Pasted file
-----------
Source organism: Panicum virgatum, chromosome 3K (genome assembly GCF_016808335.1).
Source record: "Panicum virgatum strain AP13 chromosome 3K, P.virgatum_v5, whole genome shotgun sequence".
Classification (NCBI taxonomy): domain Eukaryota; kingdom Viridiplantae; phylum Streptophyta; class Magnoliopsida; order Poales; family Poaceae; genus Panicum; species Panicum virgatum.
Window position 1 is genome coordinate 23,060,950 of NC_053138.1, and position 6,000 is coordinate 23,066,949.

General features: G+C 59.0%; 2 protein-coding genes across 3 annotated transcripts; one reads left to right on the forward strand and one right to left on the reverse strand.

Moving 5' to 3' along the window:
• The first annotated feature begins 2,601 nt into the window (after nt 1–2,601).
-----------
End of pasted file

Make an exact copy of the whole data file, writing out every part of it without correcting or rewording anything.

Source organism: Panicum virgatum, chromosome 3K (genome assembly GCF_016808335.1).
Source record: "Panicum virgatum strain AP13 chromosome 3K, P.virgatum_v5, whole genome shotgun sequence".
Classification (NCBI taxonomy): domain Eukaryota; kingdom Viridiplantae; phylum Streptophyta; class Magnoliopsida; order Poales; family Poaceae; genus Panicum; species Panicum virgatum.
Window position 1 is genome coordinate 23,060,950 of NC_053138.1, and position 6,000 is coordinate 23,066,949.

General features: G+C 59.0%; 2 protein-coding genes across 3 annotated transcripts; one reads left to right on the forward strand and one right to left on the reverse strand.

Moving 5' to 3' along the window:
• The first annotated feature begins 2,601 nt into the window (after nt 1–2,601).